After a few days of recovery at “Mike’s house” in Vientiane our family of four was off to our next stop on our around the world adventure. North, to the city of Luang Prabang. We had planned for the city to become our base for four days, we ended up staying eight. So far, we tend to slow down rather than speed up.
The city and the surrounding area is home to about 50,000 people and until the communist takeover of the country in 1975 it was the seat of government and royal capital of the Kingdom of Laos.
The city is also home to a number of temples and monasteries so encountering groups of monks is a common occurrence. The old city sits on a peninsula between the Nam Khan and Mekong Rivers. Over the last eight to ten years it has become a more frequent stop for travelers who previously would skip northern Laos in their travels through Vietnam and northern Thailand. It seems as if nearly every resident has either opened a guest house, small shop, or restaurant. The ambiance is relaxed and the people are as friendly as anywhere we have been.
The city also has a few characters as well.
One of whom is Ruth Borthwick an Australian who runs a book exchange and one of the nicer restaurants in Luang Prabang along with a cooking school which we attended. Ruth’s uncle was the Australian Ambassador to Laos in the 1970s when Ruth’s parents were assassinated in a bus between Luang Prabang and Vientiane. One twist in the story is that her father was the twin brother of the ambassador. Of the 35 passengers on the ambushed bus only four were killed. It seems quite likely that the real target was the ambassador.
Ruth is a woman of strong opinion, many of which we agreed with while others we did not. It was an excellent experience for the boys to encounter someone who was of strong opinion and willing to engage in a discussion on the state of the world.
The book exchange is set up as a one-to-one trade with a small fee that goes towards putting books in Lao schools. Or, if one doesn’t have a book to exchange the books can be purchased for a reasonable price with the proceeds going towards school books. We left Ruth with all of the hard copy books we had devoured in China and tried to minimize the number of new ones we added to our packs.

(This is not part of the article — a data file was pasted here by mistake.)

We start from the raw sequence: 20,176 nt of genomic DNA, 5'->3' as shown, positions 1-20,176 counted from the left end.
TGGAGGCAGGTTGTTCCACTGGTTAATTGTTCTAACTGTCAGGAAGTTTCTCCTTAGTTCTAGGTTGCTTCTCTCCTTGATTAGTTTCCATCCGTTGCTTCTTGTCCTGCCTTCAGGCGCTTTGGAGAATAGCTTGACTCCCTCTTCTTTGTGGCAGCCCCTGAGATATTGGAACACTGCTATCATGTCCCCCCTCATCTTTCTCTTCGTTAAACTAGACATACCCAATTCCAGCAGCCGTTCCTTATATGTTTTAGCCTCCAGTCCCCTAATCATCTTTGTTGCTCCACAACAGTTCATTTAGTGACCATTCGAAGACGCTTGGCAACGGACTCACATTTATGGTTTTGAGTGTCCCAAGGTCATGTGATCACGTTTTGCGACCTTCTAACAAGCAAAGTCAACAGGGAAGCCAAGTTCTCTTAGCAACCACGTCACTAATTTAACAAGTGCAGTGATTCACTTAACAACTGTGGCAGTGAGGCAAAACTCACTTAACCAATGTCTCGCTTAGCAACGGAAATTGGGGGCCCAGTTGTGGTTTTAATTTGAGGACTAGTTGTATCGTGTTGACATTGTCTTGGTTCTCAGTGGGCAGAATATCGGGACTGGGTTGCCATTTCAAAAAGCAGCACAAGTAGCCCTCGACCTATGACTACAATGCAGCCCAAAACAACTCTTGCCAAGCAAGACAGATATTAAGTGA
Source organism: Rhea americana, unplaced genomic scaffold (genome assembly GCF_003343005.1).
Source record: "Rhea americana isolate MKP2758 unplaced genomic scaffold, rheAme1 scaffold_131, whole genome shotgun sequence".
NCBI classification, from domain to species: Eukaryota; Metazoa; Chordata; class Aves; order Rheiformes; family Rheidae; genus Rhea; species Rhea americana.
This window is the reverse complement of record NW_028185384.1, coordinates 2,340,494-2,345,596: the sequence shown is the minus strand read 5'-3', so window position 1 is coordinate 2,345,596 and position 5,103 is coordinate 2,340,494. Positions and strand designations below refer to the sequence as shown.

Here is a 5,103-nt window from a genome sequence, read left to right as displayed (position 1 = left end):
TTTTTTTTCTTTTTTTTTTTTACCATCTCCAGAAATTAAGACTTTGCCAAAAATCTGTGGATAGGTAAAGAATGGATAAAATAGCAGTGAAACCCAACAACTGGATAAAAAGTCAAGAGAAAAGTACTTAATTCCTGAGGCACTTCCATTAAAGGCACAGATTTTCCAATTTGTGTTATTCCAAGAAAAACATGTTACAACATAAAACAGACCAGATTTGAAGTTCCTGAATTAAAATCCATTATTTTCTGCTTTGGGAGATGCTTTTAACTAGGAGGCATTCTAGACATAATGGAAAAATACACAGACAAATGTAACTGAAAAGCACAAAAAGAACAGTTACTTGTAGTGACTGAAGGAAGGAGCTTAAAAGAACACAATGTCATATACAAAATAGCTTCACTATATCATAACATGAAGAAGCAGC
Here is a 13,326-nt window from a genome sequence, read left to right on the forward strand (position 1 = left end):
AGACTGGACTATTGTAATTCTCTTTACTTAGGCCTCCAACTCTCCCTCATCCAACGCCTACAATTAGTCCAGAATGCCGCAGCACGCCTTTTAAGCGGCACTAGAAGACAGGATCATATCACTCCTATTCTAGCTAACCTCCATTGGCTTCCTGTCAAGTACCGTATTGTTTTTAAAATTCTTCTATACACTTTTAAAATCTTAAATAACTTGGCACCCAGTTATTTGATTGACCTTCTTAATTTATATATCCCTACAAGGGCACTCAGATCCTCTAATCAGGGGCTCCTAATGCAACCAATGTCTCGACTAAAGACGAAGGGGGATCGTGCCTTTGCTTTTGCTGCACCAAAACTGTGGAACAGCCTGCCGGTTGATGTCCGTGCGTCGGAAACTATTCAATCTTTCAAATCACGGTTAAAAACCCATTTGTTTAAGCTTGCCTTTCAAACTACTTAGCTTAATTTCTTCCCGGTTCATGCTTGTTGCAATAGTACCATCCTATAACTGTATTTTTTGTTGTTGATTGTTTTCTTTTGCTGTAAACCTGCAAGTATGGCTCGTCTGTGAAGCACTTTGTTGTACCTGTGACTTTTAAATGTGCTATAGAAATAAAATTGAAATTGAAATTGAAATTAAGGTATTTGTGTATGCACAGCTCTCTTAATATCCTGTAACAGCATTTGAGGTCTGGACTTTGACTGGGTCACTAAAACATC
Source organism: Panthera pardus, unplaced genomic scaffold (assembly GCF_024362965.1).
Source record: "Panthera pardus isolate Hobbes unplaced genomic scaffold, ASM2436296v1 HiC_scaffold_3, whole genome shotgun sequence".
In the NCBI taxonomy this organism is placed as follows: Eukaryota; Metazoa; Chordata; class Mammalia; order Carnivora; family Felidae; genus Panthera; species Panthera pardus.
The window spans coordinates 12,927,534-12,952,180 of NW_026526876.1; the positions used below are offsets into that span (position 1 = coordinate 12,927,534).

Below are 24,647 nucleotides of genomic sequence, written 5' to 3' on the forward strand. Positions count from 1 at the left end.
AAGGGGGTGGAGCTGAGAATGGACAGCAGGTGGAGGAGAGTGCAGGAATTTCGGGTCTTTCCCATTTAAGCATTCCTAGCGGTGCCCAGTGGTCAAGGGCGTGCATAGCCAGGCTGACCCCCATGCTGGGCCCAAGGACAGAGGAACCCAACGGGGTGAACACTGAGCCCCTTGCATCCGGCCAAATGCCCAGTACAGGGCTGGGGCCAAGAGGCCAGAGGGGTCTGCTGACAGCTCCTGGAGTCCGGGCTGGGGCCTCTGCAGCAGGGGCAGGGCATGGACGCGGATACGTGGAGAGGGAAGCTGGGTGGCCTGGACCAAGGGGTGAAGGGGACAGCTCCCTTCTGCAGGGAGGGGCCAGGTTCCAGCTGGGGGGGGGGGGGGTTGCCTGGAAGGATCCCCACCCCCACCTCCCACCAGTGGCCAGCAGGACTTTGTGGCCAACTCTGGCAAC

The cooking class was excellent, as you can see from the photos. We met some great folks including a fun couple from Vermont. Colin was gung-ho from the start while Bryce was a bit hesitant at first and then stepped it up on the second dish. By the end of the second round of meals both boys were clearly in charge of our respective teams with Colin directing me as his “sous chef” and Bryce giving Aleix directions on what to do next.
Before we got to the cooking, we of course had to source ingredients. This involved a short ride to the market and a detailed tour of the market. As many of you know, Aleix and I have been vegan for the last few years but have abandoned that constraint (please don’t tell my cardiologist) for this trip.
A walk through the meat section of the market did push Aleix back towards the vegetarian end of the spectrum for several days. The photos don’t sufficiently reflect the variety of ingredients to be had and the sheer number of individual vendors.
Also in the photos above is a bamboo bridge across the Nam Khan river bridge, lit with a long white ribbon of lights at night. There is also a shot of it from the shore during the day. The bridge is put up at the end of the rainy season and replaces the 5 people at a time ferry boat that crosses the river during the rainy season. In the neighborhood across the river down a dark residential road past a temple is a wood fired pizza restaurant. You know you have arrived when you see the “pizza” sign in the front yard. The restaurant is around back in the rear of the house that doubles as an English language school. The owner is Canadian. He teaches school during the day and five nights a week cooks pizza and serves beer to customers who eat at tables in his garden. And, such is the reality of Southeast Asia.